West Meets East – Antarctic Forum

by | 11.28.2013 at 6:52am
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The color and shape of the icebergs form pieces of glacial ar (Photo M Turrin.

The color and shape of the icebergs form pieces of glacial art. Photo: M. Turrin

Remove outside distractions. Place participants in close proximity. Provide opportunities for intellectual stimulation and open dialogue. Promote group activities that are unique and extreme in nature to build common references between the participants. These are the ingredients for structuring an environment for creative group dynamics and problem solving. This is the structure of the Antarctic Forum.

The Gentoo penguin, seemingly unafraid of humans, are increasing in numbers with the warming climate. (Photo M. Turrin)

The Gentoo penguin, seemingly unafraid of humans, are increasing in numbers with the warming climate, a topic for consideration by this group that is focused on “eco-civilization.” Photo: M. Turrin

Blended through excursions to inlets in small harbors, islands and peninsula landings along the Gerlache Strait are talks covering economics, climate, science, philosophy and religion. Discussion groups range from small intimate settings to theater panel presentations and salon style conversations. All topics are open for dialogue with the group, and opinions are expressed openly.

The weather turned during our stop at the historic British Station of Port Lockroy (Photo M. Turrin).The weather turned during our stop at the historic British Station of Port Lockroy (Photo M. Turrin).

The weather turned during our stop at the historic British Station of Port Lockroy, with katabatic winds whipping up snow and ice. Photo: M. Turrin

The trip started with the expected reserve, some mingling but much politeness and caution. However the combination of 10 p.m. excursions to visit a Gentoo penguin colony, late afternoon toasts using glacial ice for cooling in the beverages, unexpected sighting of a pair of whales as they circled the glaciers, surprise bad weather when we had stopped at Fort Lockroy, and dinnertime tours around a bay to see seals, birds and other wildlife have melted the reserve. As glasses were raised in toast, it was noted that the masks had melted away and would remain that way until the ship docked and participants headed back home. The return of the mask was mimed with sadness.

The color of the ice is a turquoise blue that seems unearthly. (Photo M Turrin)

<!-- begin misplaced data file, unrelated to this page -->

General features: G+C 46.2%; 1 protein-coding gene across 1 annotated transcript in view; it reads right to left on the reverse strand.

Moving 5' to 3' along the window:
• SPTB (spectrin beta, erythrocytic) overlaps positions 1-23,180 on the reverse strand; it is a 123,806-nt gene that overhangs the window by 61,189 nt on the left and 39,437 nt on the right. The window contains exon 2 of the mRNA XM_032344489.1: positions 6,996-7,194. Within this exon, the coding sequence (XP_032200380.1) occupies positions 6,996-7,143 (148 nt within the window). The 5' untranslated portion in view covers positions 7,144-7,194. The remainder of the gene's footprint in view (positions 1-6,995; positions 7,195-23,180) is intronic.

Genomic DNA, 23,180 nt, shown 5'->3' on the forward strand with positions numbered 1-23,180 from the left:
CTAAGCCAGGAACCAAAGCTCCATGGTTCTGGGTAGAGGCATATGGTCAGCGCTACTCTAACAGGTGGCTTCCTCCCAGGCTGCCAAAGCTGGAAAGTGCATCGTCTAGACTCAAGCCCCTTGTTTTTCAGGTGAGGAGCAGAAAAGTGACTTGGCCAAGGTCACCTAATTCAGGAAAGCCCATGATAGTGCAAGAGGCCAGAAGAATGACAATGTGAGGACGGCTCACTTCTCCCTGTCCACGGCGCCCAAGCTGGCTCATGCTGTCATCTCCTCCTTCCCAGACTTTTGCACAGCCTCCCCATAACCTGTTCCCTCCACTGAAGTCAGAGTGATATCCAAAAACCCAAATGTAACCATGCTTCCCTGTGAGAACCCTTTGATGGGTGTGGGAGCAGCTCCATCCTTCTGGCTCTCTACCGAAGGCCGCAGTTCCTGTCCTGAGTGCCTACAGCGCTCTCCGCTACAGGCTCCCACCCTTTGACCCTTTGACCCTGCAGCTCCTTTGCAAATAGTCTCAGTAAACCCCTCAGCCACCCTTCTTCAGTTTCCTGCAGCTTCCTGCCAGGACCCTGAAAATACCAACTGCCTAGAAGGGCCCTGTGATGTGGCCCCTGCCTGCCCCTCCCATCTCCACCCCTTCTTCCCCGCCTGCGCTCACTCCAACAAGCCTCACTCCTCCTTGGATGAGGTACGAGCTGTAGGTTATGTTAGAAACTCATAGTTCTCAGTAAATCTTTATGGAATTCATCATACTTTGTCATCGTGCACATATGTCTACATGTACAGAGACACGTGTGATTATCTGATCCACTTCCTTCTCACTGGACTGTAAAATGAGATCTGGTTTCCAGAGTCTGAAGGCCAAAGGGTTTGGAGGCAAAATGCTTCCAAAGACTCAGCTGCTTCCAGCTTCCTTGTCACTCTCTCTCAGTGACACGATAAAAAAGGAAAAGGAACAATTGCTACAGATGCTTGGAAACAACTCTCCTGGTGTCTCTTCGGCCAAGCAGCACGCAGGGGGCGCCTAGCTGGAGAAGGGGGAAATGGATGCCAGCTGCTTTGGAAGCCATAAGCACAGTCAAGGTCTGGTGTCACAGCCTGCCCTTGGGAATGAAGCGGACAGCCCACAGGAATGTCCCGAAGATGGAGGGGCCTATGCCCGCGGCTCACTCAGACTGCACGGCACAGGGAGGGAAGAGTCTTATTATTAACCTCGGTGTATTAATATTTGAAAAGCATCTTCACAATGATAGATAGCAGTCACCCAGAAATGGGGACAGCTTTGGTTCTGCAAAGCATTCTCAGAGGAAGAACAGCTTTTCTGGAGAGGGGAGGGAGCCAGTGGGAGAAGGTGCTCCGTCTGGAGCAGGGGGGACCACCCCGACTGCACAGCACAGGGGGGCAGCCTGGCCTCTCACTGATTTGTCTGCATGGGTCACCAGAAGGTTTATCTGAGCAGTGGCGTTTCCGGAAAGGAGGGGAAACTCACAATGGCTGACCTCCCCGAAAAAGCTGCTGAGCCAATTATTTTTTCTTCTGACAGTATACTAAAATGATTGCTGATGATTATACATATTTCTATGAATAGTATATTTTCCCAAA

The color of the ice is a turquoise blue that seems unearthly. Photo: M. Turrin

Above all else, music has provided the backdrop for a blending and mingling. An impromptu chorus rehearsal for a visit to the Chinese Great Wall Station had large numbers from the group practicing “The Same Song” and “Friends Forever” (Auld Lang Syne) in Chinese. Those of us who know no Chinese sang out with great enthusiasm and were welcomed into the group.

A group of penguins stick together as they make their way across the ice - they slip and fall but pop back up and keep moving. (Photo M. Turrin)

A group of penguins stick together as they make their way across the ice — they slip and fall but pop back up and keep moving — an analog for what we must do to move forward with many issues under discussion. Photo: M. Turrin

Perhaps the most extraordinary was the evening performance of the arts — Ning Li the illusionist, and the musical performances by Ning An (pianist), Gregrio Robino (cellist) and Dan Zhu (violist). From Chopin to Tchiakovsky to Saint-Saens to Mendelssohn, the music filled the theater and brought all to their feet. This will send us off to the Chinese Great Wall Station tomorrow with Professor Yang, the first chief scientist of this location.

Our world famous concert musicians with Xiaojun Yuan,  Dan Zhu (violinist),  Gregrio Robino (cellist) and Ning An (pianist) R to L (Photo M. Turrin.

Our world famous concert musicians, from left: Adrian Tang, Dan Zhu (violinist), Gregrio Robino (cellist) and Ning An (pianist). Photo: M. Turrin

 

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